How do you go about selecting photographs to be published in your books? What makes one image stand out more than another?
Oh, that’s just instinct. He had a lot to do with editing this book, a lot more than I would normally allow. You know, as a collaborator I gave him more free rein, I really wanted him to be satisfied by it. But I’ve been doing this for twenty years, I edit very quickly, I know what I like. My piece of advice I would give to other people when they edit is, if you like something instinctively, immediately, don’t over analyse it – go for that.
With your portrait work, how do you get your subjects to come across the way you’d like in photographs?
I think that everybody who thinks they should have a formula of how to work doesn’t really understand the subject. Subjects are inherently different human beings that have different attitudes, have different approaches, personalities, relationships.
The camera is such a microscope on people’s personalities, insecurities, differences. It really makes things that you can feel uncomfortable about look bigger; it’s a very revealing process. Especially with digital. I think if you can get past that and make it more comfortable for people by treating them like human beings and realising that everybody gets insecure.
Even your more famous celebrities have insecurities – then really it’s that easy. It’s about kind of being aware of what that person is like and trusting your instincts about them.
Are some people easier to photograph than others? Do you ever face stylistic/creative clashes with your famous subjects, or do they usually trust your vision?
That’s a good question. It’s hard to say – it would be a lie to say ‘no’ and say everybody loves me and takes my lead. But I think probably the majority of people will do that.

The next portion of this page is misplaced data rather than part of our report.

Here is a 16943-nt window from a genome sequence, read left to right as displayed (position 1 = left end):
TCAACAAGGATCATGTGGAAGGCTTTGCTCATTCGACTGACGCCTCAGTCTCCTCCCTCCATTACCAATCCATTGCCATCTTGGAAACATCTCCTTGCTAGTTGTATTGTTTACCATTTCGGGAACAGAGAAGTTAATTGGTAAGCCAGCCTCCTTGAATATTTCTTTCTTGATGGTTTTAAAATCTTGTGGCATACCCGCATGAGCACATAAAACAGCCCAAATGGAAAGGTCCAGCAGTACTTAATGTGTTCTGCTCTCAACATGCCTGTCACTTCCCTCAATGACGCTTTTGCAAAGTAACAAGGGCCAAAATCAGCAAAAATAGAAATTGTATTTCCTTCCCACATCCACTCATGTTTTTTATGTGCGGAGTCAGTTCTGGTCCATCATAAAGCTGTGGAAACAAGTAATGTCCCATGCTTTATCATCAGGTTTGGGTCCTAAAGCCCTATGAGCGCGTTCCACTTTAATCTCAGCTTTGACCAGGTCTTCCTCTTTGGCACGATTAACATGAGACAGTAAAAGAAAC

The majority of people will trust my instinct, but there are a few people that don’t – to me it’s no biggie either way, it’s like adapting. To me it’s collaboration. You should always collaborate with your subjects and be open to what their view on the world is – their view on the lighting, their view on the image.
Over time I just have become very aware of what people feel when they look at a picture. Because of digital, people can go and look at the image right away. I can pick up, I’ve almost got a sixth sense for what they’re feeling. That in itself is a very exciting thing.
Your photography covers many creative areas, from advertising and fashion to iconic portraits. What area is most satisfying to photograph?
It’s all satisfying, it’s all fantastic. I love my job. And every day I wake up with a smile on my face because I do something I love and very few people get the chance to work at this level and I’ve kind of built a machine around me so I can do what I want every day. I can be a filmmaker, a photographer, I can be a graphic designer, an art director – it’s all there.
To be honest with you, you end up being a curator because your working with people that are better than you in those areas and its really kind of about your instincts about those things, trying to push people to do great work, and that’s what I really love. The art of it – remembering the art of it – the commerce of it is really important.
Because you’ve been in the industry for so long, is there anything you’d consider to be a lost art in the photography world?